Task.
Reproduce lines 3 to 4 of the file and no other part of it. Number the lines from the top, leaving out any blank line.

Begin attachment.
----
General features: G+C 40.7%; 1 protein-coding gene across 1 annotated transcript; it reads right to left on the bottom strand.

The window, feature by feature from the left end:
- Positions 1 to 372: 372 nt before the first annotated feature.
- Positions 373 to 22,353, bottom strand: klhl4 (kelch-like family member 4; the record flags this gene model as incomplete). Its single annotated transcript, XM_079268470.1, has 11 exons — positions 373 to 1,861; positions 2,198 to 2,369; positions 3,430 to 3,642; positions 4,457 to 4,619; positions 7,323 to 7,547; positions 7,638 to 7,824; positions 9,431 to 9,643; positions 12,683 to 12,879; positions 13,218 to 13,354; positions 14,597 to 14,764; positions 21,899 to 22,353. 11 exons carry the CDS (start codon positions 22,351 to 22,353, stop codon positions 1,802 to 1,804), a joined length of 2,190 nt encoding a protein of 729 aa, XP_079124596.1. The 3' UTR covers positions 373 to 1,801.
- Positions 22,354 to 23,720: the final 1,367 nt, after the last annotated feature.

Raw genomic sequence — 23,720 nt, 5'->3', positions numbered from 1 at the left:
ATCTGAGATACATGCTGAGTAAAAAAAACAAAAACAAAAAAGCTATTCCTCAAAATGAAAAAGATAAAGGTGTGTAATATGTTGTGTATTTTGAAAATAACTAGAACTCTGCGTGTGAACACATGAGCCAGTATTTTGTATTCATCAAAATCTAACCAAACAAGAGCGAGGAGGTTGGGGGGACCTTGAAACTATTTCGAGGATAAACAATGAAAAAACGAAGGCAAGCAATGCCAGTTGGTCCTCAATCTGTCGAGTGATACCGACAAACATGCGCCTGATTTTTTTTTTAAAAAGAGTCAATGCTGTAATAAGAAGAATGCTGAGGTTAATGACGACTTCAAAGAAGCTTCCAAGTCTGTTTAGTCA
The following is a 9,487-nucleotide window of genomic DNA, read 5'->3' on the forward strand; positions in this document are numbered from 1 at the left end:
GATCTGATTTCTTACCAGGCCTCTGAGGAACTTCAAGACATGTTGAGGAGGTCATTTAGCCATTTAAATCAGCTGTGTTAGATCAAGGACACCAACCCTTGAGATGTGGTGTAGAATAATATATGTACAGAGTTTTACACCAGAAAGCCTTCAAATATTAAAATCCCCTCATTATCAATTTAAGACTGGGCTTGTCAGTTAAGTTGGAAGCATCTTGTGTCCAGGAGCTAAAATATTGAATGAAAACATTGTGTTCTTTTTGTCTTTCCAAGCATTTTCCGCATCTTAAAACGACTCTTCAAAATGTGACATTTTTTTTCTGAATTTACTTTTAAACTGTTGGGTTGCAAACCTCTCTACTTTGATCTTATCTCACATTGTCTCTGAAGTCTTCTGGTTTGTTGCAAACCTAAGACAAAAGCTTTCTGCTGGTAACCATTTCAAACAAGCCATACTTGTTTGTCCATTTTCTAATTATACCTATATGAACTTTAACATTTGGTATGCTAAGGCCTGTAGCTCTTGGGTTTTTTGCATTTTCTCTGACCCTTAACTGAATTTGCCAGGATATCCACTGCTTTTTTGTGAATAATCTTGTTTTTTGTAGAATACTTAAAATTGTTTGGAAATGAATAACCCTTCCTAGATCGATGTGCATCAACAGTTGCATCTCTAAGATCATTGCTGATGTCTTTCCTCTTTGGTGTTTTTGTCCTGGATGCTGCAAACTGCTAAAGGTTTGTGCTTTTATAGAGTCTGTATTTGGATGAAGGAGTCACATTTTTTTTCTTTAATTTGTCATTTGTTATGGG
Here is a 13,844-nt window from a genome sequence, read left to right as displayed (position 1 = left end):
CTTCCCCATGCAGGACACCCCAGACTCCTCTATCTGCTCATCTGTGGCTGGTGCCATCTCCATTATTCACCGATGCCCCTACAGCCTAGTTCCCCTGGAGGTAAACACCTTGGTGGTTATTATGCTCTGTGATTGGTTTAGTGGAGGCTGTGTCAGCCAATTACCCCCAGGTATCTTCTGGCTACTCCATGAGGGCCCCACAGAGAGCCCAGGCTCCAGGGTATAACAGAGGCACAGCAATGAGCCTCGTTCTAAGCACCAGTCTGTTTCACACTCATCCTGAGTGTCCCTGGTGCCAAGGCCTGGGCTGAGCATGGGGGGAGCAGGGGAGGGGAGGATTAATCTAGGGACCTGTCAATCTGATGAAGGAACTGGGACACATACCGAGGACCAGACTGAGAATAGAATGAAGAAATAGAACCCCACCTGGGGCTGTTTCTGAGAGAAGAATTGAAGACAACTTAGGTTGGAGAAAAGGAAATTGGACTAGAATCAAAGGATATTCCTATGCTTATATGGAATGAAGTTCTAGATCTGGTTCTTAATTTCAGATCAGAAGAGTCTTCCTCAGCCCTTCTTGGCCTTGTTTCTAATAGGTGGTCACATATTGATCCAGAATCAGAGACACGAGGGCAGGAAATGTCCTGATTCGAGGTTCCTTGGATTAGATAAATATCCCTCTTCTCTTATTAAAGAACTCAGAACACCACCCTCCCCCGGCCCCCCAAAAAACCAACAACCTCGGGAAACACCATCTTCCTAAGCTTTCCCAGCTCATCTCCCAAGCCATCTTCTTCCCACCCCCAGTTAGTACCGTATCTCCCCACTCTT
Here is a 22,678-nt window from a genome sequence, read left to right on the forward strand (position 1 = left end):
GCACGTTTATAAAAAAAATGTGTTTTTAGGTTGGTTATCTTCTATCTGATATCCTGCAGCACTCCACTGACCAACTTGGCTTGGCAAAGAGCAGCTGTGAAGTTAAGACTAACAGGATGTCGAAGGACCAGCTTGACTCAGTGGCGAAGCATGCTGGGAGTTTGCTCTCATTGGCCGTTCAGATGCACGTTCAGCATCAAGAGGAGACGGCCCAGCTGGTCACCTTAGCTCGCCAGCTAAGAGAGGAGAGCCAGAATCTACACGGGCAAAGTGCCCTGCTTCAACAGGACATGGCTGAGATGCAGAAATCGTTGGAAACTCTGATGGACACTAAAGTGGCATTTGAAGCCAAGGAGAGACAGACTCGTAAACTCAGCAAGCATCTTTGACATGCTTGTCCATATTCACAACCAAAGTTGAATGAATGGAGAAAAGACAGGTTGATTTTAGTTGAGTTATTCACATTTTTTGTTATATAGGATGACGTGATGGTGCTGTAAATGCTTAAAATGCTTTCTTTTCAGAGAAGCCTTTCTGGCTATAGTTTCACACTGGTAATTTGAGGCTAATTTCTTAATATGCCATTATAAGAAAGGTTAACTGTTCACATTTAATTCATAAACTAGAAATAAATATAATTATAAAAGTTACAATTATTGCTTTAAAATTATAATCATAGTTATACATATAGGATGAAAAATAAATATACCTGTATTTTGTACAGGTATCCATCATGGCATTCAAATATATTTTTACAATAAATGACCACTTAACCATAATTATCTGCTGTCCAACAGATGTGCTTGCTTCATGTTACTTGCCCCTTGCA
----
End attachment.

- Positions 1 to 372: 372 nt before the first annotated feature.
- Positions 373 to 22,353, bottom strand: klhl4 (kelch-like family member 4; the record flags this gene model as incomplete). Its single annotated transcript, XM_079268470.1, has 11 exons — positions 373 to 1,861; positions 2,198 to 2,369; positions 3,430 to 3,642; positions 4,457 to 4,619; positions 7,323 to 7,547; positions 7,638 to 7,824; positions 9,431 to 9,643; positions 12,683 to 12,879; positions 13,218 to 13,354; positions 14,597 to 14,764; positions 21,899 to 22,353. 11 exons carry the CDS (start codon positions 22,351 to 22,353, stop codon positions 1,802 to 1,804), a joined length of 2,190 nt encoding a protein of 729 aa, XP_079124596.1. The 3' UTR covers positions 373 to 1,801.